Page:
The Ababa-Adama section is a double track with 115 km length while the Adama-Mieso is a single track covering 214.145 km.

    The standard-gauge railway, which is one section of the first Ethiopia’s national railway network, has been contracted by CREC with a total cost of nearly two billion U.S. dollars.

    With the designed speed of 120km/h, the electrified-railway connects Addis Ababa with important cities of Adama, Dire Dawa, and Djibouti Port, and is the main transporting corridor for imports and exports of Ethiopia and the inland of East Africa.

    Stating that the project is the first modern railway in Ethiopia, Prime Minister Hailemariam Desalegn said the project is a blood-line of the country’s economy.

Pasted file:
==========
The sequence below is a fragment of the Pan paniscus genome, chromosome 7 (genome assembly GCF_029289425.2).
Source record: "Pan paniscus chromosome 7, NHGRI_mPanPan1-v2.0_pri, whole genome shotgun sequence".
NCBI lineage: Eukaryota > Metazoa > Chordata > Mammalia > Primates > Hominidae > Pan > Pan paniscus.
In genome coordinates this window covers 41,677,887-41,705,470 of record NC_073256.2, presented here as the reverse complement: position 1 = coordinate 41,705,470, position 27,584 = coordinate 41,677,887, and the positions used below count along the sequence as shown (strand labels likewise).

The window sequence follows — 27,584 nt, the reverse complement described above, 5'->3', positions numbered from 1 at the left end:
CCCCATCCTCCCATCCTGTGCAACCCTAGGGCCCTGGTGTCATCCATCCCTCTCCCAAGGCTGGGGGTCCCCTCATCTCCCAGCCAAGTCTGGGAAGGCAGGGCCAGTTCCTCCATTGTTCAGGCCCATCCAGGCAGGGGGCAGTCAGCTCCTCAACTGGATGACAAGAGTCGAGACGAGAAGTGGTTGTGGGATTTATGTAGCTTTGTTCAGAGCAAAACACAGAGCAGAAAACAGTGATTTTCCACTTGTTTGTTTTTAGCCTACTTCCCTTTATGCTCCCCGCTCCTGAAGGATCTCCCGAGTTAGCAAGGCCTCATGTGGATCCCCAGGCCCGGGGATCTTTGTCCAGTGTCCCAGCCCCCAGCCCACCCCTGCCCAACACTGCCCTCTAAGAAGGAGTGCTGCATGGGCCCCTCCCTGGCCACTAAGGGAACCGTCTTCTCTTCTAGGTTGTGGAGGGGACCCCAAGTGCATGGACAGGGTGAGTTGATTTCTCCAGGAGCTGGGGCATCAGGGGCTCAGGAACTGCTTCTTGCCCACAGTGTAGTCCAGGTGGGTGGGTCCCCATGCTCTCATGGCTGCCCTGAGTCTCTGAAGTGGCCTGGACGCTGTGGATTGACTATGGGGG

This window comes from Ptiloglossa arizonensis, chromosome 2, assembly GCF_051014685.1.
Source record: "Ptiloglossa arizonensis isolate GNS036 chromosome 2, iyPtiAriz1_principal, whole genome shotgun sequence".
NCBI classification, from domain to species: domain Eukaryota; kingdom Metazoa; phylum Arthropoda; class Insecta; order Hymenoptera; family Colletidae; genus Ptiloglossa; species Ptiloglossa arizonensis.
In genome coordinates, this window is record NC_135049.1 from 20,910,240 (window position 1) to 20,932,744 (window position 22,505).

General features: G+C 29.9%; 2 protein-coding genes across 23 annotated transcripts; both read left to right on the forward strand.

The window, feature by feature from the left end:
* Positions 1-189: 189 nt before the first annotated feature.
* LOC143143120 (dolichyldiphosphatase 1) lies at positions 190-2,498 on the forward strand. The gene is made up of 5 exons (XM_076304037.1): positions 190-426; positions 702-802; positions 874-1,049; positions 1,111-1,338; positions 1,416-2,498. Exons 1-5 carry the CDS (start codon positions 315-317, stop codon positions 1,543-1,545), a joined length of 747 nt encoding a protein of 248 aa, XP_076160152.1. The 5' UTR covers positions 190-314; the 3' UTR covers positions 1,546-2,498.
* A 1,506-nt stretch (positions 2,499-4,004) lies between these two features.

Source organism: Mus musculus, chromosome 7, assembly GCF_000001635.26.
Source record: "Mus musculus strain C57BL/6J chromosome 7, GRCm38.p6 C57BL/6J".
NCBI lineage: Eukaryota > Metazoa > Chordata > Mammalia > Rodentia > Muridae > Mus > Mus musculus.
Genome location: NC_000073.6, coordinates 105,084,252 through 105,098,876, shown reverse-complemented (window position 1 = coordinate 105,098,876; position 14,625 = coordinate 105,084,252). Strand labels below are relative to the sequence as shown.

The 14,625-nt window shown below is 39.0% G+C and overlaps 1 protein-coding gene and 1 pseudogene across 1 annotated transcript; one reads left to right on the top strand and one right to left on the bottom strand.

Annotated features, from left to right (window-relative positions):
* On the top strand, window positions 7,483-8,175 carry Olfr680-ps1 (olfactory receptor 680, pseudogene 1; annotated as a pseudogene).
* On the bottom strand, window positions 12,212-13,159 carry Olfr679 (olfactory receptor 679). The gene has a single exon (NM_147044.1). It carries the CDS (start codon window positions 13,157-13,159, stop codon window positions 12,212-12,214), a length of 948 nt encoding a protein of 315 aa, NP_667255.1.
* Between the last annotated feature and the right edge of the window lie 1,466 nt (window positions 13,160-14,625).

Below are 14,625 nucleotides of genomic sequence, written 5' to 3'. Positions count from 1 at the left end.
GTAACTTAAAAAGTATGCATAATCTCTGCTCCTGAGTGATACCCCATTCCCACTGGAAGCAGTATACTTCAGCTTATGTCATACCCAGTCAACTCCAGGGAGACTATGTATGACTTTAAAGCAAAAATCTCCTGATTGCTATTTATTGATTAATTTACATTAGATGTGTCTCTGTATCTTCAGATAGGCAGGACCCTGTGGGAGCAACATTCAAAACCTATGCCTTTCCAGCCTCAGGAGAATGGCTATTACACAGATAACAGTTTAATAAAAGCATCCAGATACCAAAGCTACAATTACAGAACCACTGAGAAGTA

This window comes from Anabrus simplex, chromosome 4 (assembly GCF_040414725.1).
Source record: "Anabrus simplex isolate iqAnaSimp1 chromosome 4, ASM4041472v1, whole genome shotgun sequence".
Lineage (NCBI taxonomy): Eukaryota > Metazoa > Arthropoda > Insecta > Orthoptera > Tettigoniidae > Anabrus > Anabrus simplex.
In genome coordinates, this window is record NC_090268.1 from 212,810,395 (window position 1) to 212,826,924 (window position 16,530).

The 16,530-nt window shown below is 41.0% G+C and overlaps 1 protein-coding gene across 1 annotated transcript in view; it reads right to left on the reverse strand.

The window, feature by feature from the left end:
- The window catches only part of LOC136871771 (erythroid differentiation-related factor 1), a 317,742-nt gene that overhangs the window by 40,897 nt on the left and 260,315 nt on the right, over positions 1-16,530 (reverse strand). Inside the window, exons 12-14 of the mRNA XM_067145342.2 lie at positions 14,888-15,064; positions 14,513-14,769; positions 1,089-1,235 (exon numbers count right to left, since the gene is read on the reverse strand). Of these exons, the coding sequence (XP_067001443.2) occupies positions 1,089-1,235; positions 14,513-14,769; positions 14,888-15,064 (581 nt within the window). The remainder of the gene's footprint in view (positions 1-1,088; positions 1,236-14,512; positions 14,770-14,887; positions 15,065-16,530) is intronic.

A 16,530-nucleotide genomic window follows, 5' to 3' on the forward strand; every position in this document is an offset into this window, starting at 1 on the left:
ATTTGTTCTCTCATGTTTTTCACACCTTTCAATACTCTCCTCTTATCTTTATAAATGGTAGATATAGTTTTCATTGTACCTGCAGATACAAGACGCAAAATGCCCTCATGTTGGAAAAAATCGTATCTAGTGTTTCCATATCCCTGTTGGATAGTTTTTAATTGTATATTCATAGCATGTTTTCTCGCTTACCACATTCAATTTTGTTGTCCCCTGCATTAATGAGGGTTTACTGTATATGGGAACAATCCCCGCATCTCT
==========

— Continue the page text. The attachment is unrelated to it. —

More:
"In addition to its contribution to facilitation of transportation in the country, the project plays significant role in sharing experience and transfer of technology and skills from the Chinese to Ethiopians, which in the future will enable Ethiopian professionals carry out such infrastructure projects in the country on their own," he said.

    Stating that more than 80 percent of the project has been completed so far, Getachew Betru, CEO of the Ethiopian Railway Corporation (ERC), noted that the speed and works on the construction of the project show that it would be fully completed as per the contract schedule and standard.